How COVID-19 Will Evolve and Its Possibilities: Study by WHO

In the early days of COVID-19, it was too difficult to get infected for the second time. And two years on, it is not the same now. Many people who had the disease earlier are affected it for the second or the third time. Reports suggest that it is mostly due to three key reasons: (a) the waning of vaccine immunity; (b) omicron variant; and (c) the sheer number game.

Waning of Vaccine Immunity

As the COVID-19 vaccine weakens over time, the risk of re-infection of the COVID-19 increases. The World Health Organization (WHO) has also indicated that this can happen, which is why we take more than one vaccine in order to get maximum protection against COVID-19 and its variants.

‘Reports suggested the COVID-19 and its variants affects even when received vaccines and discovered three possible ways virus will evolve even with vaccination.’

As we enter the 3rd year of the pandemic, we expect to see some waning over time. It depends on the type of vaccines you have taken, the number of doses and also age and underlying conditions,” WHO’s Maria Van Kerkhove said.

Omicron Variants

Omicron variants, both BA.1 and BA.2, are biologically very different from previous strains. These differences provide an excellent opportunity to transcend the body’s early defenses based on the manifestation of previous COVID-19 infections. A BBC report said, “And so the rates of reinfection have been about 10 times higher this year compared with rates seen earlier in the pandemic.

The Sheer Number Game

Part of it is the numbers game. Many of us have already become infected at some point, and the rising rate of new infections is a second bout, the report too points out. However, experts point out that even if you get a positive test a second time it is unlikely to cause a serious infection. Immunology expert Prof. Eleanor Riley said in cases like this, “it means there is virus in your nose and throat.

WHO has penned down the three possible ways the COVID-19 virus and its variants will evolve in the future and also explained the key strategies that, if implemented in 2022, would allow the world to end the emergency phase of the pandemic. WHO Director-General Tedros Adhanom Ghebreyesus said in a media briefing that the virus will keep evolving, however, the severity will be far lesser when all persons have improved their own immunity and through proper vaccination.

Possible Ways COVID-19 Virus Will Evolve

The WHO Chief divided the possible ways the virus and its variants will evolve in the upcoming days into three categories:

  • Base-case scenario
  • Best-case scenario
  • Worst-case scenario

Base-Case Scenario

According to the WHO chief, the base-case scenario is the severity of the virus. According to Tetros, the weaker the immune system, the more severe the outbreak with occasional spikes in the spread of the virus and its variants. In this scenario, countries may feel the need for booster doses, especially for those at high risk. In this scenario, the COVID-19 virus falls into a seasonal form, peaking only in the colder months, which is similar to the flu.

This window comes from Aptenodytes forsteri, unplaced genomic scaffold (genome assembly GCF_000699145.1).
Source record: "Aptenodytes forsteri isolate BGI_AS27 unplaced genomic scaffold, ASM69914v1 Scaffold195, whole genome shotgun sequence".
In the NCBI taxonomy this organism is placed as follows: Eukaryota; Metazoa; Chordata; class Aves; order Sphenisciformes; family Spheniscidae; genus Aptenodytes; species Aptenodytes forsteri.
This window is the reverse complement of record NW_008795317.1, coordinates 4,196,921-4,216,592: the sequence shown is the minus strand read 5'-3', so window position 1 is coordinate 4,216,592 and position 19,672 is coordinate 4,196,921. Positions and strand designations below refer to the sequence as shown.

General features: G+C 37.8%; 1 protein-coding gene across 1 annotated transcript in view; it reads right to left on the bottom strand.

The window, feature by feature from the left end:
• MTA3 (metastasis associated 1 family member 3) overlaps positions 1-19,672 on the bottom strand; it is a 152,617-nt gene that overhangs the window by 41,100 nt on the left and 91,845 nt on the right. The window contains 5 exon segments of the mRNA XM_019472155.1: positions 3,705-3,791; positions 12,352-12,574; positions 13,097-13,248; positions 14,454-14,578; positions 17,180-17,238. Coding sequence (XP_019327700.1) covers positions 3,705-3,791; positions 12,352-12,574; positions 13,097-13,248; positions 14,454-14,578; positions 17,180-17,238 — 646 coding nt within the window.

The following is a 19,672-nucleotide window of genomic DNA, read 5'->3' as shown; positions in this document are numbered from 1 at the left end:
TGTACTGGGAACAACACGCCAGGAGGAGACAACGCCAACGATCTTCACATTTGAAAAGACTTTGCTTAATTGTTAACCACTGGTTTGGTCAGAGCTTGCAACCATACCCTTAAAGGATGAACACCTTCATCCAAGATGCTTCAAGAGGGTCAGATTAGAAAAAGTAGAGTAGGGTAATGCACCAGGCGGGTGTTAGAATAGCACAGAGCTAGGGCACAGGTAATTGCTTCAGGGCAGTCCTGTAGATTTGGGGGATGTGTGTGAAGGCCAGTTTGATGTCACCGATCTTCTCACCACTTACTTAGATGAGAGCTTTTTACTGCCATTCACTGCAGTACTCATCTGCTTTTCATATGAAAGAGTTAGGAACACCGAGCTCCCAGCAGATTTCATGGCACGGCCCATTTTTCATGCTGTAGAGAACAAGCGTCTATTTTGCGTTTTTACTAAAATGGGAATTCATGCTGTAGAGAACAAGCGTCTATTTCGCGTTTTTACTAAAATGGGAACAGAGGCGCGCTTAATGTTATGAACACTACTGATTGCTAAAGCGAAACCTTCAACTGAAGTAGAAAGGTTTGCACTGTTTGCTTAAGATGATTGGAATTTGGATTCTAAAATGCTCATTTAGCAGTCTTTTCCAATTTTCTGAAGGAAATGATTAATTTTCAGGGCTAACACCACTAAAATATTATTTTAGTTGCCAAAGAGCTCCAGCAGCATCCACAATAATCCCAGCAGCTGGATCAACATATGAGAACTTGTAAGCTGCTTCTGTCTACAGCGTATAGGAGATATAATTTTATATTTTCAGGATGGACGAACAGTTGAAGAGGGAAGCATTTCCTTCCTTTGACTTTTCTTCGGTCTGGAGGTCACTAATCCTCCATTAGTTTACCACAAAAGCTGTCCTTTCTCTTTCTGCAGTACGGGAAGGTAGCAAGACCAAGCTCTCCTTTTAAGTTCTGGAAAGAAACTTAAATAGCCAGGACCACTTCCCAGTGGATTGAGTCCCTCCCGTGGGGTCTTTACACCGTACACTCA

Best-Case Scenario

The second is a best-case scenario. Of these, future variants of COVID-19 will be significantly less severe, resulting in a lower number of infections and fewer hospital admissions. Without the need for boosting in the future, people will be protected from all serious diseases for a long time to come. No changes need to be made to existing antiviral vaccines.

Worst-Case Scenario

In the worst-case scenario, WHO chief said that the world will see the emergence of some of the deadliest, most contagious and deadly virus variants. Under these circumstances, most vaccines against COVID-19 and its variants will be less effective and the immune system will rapidly decline from serious illness and death. Explaining what would happen in this case, Tetros said that the need for an updated version of the current COVID-19 vaccine and the widespread campaign for booster shots for all people to handle this situation.

Needs to be Done

The WHO chief said that everything can be managed with well-planned strategies. These include the following steps:

  • All countries should continue or increase virus surveillance capabilities to allow early warning signs of significant changes in the virus and its variants.
  • WHO has called for an improvement in the process of diagnosing patients with long COVID-19 disease. In this way, authorities can help monitor and mitigate long-term disability once the pandemic is over.
  • Countries also must continue to do diagnostic testing for COVID-19, which helps identify individual cases and guide community-level decision making.
  • WHO also urged the countries to compulsory track the evolution of the COVID-19 and its variants’ evolution within animal populations.

Meanwhile, 1,225 new COVID-19 cases have been reported in India on April 1st, bringing the total number of cases in the country to 4,30,25,775, while the number of active cases has dropped to 13,672. This comes at a time when global COVID-19 cases have been on the rise over the past few days, primarily due to severe mutations in its spike protein due to the highly contagious BA.2 Omicron variant, which easily affects the strain to infect fully vaccinated individuals.

Source: Medindia

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